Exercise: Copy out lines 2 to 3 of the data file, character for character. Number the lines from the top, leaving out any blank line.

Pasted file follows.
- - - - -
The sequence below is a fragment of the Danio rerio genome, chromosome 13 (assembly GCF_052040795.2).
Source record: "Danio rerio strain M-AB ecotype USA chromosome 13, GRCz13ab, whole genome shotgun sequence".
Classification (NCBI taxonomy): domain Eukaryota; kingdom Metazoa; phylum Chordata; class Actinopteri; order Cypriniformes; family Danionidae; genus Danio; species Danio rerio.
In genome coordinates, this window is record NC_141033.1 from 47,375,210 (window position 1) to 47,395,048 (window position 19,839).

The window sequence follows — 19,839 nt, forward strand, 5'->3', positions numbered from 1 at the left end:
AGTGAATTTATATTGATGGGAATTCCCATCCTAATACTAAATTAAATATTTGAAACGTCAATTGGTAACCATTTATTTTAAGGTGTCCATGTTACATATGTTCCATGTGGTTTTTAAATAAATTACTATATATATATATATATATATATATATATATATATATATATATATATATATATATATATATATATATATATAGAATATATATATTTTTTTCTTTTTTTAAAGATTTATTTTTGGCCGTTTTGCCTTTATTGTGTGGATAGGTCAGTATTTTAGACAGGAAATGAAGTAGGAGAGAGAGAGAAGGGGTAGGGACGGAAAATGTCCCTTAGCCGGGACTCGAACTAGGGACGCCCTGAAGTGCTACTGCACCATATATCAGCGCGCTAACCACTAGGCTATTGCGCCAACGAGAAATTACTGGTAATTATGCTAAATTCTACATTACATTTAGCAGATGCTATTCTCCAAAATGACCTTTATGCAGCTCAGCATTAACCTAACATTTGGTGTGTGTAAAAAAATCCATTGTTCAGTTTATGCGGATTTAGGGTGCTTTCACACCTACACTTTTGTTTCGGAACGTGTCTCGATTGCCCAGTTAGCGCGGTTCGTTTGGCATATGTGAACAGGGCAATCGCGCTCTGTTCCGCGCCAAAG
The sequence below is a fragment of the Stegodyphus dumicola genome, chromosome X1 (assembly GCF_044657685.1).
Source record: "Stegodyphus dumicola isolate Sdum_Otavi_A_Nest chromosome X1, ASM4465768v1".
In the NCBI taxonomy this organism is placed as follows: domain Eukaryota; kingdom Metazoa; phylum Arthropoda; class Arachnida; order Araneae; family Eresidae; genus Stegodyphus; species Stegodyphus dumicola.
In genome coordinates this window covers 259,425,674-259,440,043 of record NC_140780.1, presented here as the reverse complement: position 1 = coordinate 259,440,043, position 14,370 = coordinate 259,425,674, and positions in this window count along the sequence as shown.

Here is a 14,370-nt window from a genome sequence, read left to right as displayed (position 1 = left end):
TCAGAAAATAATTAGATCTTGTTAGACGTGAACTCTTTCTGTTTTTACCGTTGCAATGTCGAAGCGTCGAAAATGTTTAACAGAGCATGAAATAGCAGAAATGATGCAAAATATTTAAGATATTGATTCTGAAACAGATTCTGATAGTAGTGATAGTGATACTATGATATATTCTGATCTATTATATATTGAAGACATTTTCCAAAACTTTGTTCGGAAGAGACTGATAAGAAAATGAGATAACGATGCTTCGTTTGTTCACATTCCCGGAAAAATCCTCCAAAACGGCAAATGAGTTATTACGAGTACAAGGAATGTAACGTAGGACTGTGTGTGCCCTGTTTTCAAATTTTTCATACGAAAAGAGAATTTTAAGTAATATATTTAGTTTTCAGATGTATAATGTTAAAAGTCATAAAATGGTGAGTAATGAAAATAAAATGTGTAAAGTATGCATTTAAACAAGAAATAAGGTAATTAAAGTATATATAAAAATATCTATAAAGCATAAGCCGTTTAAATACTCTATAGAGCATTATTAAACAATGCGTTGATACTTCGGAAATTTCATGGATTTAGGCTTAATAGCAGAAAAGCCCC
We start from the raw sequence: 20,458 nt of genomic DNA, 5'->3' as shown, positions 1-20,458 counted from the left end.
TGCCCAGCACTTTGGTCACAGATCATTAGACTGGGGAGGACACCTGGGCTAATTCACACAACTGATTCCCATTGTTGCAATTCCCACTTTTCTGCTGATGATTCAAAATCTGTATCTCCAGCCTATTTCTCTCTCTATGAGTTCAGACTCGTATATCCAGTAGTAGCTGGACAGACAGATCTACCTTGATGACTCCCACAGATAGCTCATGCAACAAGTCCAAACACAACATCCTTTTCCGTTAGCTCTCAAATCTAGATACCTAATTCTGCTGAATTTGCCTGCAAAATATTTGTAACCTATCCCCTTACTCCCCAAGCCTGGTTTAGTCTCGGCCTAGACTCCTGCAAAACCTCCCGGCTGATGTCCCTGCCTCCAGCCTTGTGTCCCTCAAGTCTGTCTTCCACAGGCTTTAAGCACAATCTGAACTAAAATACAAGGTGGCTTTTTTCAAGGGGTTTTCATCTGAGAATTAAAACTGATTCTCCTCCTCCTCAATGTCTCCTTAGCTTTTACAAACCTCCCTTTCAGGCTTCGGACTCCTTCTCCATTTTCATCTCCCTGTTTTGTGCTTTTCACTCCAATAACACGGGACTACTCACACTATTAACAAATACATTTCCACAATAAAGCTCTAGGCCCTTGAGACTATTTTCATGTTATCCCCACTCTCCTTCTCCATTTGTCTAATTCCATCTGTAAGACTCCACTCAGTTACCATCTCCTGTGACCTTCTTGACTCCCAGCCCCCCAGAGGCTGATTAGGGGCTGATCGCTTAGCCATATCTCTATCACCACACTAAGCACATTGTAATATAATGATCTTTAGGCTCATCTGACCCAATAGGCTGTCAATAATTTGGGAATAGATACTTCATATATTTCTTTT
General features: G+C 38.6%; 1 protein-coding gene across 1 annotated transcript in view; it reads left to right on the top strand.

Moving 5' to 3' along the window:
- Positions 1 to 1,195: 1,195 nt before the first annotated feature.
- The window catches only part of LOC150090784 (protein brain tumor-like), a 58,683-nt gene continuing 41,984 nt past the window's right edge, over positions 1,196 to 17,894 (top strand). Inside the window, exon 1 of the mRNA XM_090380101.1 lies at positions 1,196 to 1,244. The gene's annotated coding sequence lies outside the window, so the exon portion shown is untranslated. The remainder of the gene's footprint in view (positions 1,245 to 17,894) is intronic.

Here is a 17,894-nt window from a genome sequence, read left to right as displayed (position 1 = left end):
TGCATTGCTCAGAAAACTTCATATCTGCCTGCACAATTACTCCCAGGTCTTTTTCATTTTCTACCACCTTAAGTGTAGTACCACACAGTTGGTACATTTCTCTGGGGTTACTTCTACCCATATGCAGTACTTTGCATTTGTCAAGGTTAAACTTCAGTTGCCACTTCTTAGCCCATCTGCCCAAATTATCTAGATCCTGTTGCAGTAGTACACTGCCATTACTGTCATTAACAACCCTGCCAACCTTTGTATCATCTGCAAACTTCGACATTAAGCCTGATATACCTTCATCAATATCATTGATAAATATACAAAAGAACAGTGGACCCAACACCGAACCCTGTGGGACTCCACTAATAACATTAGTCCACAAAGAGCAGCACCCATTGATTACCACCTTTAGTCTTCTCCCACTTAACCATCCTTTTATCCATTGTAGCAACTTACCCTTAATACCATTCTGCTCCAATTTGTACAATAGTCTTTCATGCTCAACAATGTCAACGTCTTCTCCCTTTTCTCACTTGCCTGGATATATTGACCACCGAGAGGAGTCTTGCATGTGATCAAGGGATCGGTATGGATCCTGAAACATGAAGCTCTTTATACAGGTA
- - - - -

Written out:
Source record: "Danio rerio strain M-AB ecotype USA chromosome 13, GRCz13ab, whole genome shotgun sequence".
Classification (NCBI taxonomy): domain Eukaryota; kingdom Metazoa; phylum Chordata; class Actinopteri; order Cypriniformes; family Danionidae; genus Danio; species Danio rerio.